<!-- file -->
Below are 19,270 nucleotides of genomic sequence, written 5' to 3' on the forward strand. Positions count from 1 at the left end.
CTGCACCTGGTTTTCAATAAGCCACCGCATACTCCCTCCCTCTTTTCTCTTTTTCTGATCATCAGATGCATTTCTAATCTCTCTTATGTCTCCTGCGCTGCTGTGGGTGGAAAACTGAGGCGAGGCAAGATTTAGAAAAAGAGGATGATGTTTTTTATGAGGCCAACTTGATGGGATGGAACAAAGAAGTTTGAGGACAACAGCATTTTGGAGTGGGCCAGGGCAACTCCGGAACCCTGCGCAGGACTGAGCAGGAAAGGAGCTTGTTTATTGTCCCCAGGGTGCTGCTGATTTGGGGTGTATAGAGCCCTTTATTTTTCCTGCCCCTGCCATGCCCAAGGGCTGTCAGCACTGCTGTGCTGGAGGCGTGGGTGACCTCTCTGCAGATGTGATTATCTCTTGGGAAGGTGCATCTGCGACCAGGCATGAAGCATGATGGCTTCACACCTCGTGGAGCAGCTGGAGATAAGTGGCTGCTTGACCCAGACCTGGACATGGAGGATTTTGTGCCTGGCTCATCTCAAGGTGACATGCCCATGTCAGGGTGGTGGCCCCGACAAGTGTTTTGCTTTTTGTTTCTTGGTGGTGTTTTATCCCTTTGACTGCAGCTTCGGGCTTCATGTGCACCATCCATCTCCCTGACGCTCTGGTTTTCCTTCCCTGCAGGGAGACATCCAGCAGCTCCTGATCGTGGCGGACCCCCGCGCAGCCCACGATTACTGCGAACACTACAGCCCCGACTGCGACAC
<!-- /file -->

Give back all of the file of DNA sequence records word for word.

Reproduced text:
Below are 19,270 nucleotides of genomic sequence, written 5' to 3' on the forward strand. Positions count from 1 at the left end.
CTGCACCTGGTTTTCAATAAGCCACCGCATACTCCCTCCCTCTTTTCTCTTTTTCTGATCATCAGATGCATTTCTAATCTCTCTTATGTCTCCTGCGCTGCTGTGGGTGGAAAACTGAGGCGAGGCAAGATTTAGAAAAAGAGGATGATGTTTTTTATGAGGCCAACTTGATGGGATGGAACAAAGAAGTTTGAGGACAACAGCATTTTGGAGTGGGCCAGGGCAACTCCGGAACCCTGCGCAGGACTGAGCAGGAAAGGAGCTTGTTTATTGTCCCCAGGGTGCTGCTGATTTGGGGTGTATAGAGCCCTTTATTTTTCCTGCCCCTGCCATGCCCAAGGGCTGTCAGCACTGCTGTGCTGGAGGCGTGGGTGACCTCTCTGCAGATGTGATTATCTCTTGGGAAGGTGCATCTGCGACCAGGCATGAAGCATGATGGCTTCACACCTCGTGGAGCAGCTGGAGATAAGTGGCTGCTTGACCCAGACCTGGACATGGAGGATTTTGTGCCTGGCTCATCTCAAGGTGACATGCCCATGTCAGGGTGGTGGCCCCGACAAGTGTTTTGCTTTTTGTTTCTTGGTGGTGTTTTATCCCTTTGACTGCAGCTTCGGGCTTCATGTGCACCATCCATCTCCCTGACGCTCTGGTTTTCCTTCCCTGCAGGGAGACATCCAGCAGCTCCTGATCGTGGCGGACCCCCGCGCAGCCCACGATTACTGCGAACACTACAGCCCCGACTGCGACAC